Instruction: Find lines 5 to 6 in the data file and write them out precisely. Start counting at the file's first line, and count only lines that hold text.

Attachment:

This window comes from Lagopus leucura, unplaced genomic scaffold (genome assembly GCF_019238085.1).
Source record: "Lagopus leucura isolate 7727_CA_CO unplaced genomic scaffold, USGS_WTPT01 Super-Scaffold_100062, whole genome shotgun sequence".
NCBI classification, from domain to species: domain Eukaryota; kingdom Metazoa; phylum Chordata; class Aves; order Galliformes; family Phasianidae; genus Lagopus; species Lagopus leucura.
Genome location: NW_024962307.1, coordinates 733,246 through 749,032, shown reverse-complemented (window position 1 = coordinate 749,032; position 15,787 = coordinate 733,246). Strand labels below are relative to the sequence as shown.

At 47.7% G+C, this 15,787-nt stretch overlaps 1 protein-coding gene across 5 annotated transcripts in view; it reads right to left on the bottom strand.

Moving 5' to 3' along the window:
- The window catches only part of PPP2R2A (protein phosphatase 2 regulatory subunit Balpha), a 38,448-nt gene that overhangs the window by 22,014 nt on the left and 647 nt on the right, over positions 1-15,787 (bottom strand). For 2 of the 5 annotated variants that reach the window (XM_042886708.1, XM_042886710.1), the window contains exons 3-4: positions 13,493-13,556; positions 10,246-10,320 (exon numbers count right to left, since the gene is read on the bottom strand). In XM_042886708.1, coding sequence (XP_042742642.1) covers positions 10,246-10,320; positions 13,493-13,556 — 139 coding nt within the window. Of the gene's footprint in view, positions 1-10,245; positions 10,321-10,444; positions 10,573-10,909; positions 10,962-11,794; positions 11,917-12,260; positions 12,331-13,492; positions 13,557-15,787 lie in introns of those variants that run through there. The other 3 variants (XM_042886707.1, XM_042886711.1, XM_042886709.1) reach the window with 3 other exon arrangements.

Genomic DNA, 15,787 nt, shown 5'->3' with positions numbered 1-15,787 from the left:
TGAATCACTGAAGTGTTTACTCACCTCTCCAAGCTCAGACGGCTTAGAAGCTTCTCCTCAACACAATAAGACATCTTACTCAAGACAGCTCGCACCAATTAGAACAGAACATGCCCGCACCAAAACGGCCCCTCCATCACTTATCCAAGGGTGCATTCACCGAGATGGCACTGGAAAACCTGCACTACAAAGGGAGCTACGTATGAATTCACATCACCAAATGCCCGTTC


At 47.7% G+C, this 15,787-nt stretch overlaps 1 protein-coding gene across 5 annotated transcripts in view; it reads right to left on the bottom strand.

Moving 5' to 3' along the window: